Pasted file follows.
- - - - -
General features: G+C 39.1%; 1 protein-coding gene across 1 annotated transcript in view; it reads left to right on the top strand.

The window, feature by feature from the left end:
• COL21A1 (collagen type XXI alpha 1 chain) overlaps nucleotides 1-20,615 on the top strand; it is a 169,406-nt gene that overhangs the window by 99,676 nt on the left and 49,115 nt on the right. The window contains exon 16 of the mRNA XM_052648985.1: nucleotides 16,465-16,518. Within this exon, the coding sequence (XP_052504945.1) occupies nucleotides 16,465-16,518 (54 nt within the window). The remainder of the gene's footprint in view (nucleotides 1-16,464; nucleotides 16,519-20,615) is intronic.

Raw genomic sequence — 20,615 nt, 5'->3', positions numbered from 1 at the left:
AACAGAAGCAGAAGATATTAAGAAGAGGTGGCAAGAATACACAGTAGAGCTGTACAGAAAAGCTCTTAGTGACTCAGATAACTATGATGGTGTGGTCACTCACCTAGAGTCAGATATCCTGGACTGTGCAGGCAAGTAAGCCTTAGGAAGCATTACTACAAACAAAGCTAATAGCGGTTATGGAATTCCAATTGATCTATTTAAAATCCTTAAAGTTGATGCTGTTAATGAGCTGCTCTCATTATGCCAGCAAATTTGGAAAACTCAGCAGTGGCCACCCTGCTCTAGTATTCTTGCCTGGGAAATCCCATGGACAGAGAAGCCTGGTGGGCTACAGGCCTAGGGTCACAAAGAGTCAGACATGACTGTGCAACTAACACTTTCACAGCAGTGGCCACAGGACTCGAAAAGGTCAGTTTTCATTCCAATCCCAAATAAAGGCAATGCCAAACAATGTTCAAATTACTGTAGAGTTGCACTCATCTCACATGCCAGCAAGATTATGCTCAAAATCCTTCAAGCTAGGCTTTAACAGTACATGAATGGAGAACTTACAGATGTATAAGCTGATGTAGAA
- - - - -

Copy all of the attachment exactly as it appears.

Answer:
General features: G+C 39.1%; 1 protein-coding gene across 1 annotated transcript in view; it reads left to right on the top strand.

The window, feature by feature from the left end:
• COL21A1 (collagen type XXI alpha 1 chain) overlaps nucleotides 1-20,615 on the top strand; it is a 169,406-nt gene that overhangs the window by 99,676 nt on the left and 49,115 nt on the right. The window contains exon 16 of the mRNA XM_052648985.1: nucleotides 16,465-16,518. Within this exon, the coding sequence (XP_052504945.1) occupies nucleotides 16,465-16,518 (54 nt within the window). The remainder of the gene's footprint in view (nucleotides 1-16,464; nucleotides 16,519-20,615) is intronic.

Raw genomic sequence — 20,615 nt, 5'->3', positions numbered from 1 at the left:
AACAGAAGCAGAAGATATTAAGAAGAGGTGGCAAGAATACACAGTAGAGCTGTACAGAAAAGCTCTTAGTGACTCAGATAACTATGATGGTGTGGTCACTCACCTAGAGTCAGATATCCTGGACTGTGCAGGCAAGTAAGCCTTAGGAAGCATTACTACAAACAAAGCTAATAGCGGTTATGGAATTCCAATTGATCTATTTAAAATCCTTAAAGTTGATGCTGTTAATGAGCTGCTCTCATTATGCCAGCAAATTTGGAAAACTCAGCAGTGGCCACCCTGCTCTAGTATTCTTGCCTGGGAAATCCCATGGACAGAGAAGCCTGGTGGGCTACAGGCCTAGGGTCACAAAGAGTCAGACATGACTGTGCAACTAACACTTTCACAGCAGTGGCCACAGGACTCGAAAAGGTCAGTTTTCATTCCAATCCCAAATAAAGGCAATGCCAAACAATGTTCAAATTACTGTAGAGTTGCACTCATCTCACATGCCAGCAAGATTATGCTCAAAATCCTTCAAGCTAGGCTTTAACAGTACATGAATGGAGAACTTACAGATGTATAAGCTGATGTAGAA